The key issues arising from the mapping of commercialisation and privatisation of education in the context of Covid-19 point to a number of urgent research priorities:

• Studies of the extent to which schools maintain their use of education technologies employed during periods of lockdown, and how this affects key schooling practices and teachers’ work including curriculum delivery, pedagogy, assessment and learning management.
• Sustained research on the promotion, roll-out and uptake of educational technologies and associated practices during the pandemic in low-income countries and international development contexts, including detailed focus on development agencies and multilateral organisation influence.
• Ongoing analysis of country-specific policy evolution and mutation in relation to commercialisation, privatisation and education technology as nations revert to in-school education, including studies of key government priorities
and private sector involvement in shaping policy agendas, and attention to cross-border ‘travelling policy’ dynamics.
• Research on emerging (re)configurations of the global education industry in different local and geographical sites, tracing out new public-private partnerships, new sources of influence and expertise, and new priorities regarding education technology (e.g. edtech ‘evidence’ and ‘what works’ programs) in the context of diverse policy spaces.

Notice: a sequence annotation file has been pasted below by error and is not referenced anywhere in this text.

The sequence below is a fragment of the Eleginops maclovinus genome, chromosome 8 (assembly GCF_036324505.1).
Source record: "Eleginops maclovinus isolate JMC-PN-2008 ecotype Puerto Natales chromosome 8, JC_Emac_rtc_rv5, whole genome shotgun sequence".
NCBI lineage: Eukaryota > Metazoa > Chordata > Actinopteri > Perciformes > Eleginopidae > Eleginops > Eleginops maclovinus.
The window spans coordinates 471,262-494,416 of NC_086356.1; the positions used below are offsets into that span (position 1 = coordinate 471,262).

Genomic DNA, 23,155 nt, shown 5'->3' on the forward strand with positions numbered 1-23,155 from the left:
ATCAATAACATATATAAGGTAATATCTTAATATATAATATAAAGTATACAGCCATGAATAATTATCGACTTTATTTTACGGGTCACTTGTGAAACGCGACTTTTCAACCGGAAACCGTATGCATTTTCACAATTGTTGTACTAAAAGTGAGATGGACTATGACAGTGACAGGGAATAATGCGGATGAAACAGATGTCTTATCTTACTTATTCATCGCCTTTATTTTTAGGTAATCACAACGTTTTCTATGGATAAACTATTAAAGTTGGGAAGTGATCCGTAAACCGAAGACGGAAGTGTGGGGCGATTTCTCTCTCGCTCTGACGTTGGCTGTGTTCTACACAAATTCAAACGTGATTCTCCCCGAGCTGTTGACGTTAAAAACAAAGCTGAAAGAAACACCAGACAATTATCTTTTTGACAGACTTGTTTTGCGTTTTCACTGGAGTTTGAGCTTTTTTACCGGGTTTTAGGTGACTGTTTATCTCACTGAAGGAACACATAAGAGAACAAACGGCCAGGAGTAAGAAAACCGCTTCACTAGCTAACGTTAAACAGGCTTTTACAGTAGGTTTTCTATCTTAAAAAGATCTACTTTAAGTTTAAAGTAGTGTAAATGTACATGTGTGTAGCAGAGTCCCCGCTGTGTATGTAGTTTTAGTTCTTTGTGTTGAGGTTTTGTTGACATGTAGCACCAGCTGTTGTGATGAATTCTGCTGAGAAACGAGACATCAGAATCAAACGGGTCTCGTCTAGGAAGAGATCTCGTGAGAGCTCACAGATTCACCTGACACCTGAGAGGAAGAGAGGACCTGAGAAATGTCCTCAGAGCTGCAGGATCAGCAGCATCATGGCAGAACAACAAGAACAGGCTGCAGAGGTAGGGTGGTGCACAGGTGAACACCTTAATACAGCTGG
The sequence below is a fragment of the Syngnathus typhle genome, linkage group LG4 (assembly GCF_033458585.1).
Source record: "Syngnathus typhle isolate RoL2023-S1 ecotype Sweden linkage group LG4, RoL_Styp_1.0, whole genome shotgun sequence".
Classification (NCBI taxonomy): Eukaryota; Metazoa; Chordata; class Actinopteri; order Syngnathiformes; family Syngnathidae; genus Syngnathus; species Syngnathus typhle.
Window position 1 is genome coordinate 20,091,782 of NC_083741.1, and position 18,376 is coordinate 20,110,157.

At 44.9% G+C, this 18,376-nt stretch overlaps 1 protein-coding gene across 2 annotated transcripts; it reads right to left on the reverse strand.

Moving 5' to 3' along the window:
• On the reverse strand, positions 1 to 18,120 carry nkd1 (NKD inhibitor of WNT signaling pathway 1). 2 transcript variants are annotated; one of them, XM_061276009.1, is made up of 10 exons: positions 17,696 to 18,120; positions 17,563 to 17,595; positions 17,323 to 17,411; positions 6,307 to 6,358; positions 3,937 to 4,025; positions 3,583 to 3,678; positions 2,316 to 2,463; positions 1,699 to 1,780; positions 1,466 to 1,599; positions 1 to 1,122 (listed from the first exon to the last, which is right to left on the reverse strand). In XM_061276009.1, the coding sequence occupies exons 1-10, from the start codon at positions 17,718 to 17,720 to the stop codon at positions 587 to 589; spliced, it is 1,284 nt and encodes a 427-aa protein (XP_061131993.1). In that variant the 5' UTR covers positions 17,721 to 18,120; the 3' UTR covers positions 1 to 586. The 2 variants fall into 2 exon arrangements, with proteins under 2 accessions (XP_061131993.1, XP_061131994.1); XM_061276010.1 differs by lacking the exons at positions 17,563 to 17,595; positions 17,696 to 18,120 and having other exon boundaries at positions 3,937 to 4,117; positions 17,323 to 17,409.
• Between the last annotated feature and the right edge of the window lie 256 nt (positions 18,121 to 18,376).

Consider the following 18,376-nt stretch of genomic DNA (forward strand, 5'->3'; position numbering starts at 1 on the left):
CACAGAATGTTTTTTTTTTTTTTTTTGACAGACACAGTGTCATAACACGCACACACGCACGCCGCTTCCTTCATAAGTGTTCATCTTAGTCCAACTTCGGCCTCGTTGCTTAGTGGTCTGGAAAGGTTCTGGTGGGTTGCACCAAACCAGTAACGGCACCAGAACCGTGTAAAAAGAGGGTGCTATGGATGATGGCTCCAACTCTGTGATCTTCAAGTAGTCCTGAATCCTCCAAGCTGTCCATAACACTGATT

• Studies on global technology companies’ increasing involvement in public education (Microsoft, Google, Amazon) focusing on their competition for structural dominance of school infrastructure, data collection and processing practices.
• Research on emerging priorities in education technology development, particularly AI and safeguarding and social-emotional learning technologies that have expanded in reach during the pandemic, and their impact on school practices over the longer term.
• Detailed analysis of financial models and practices, particularly venture capital, philanthropy and impact investing, which have been developed and expanded to fund education technology development and dissemination during the crisis, and their long-term implications.
• Research on the emerging phenomenon of private online home tutoring as a new instantiation of the ‘shadow education industry’, exploring parents’ motivations to maintain subscriptions to fee-paying edtech products and their producers’ strategies of marketing to and profiting from parent consumer markets.

Ben Willamson & Anna Hogan

Williamson, B & Hogan, A. Commercialisation and privatisation in/of education in the context of Covid-19. Education International Research (2020).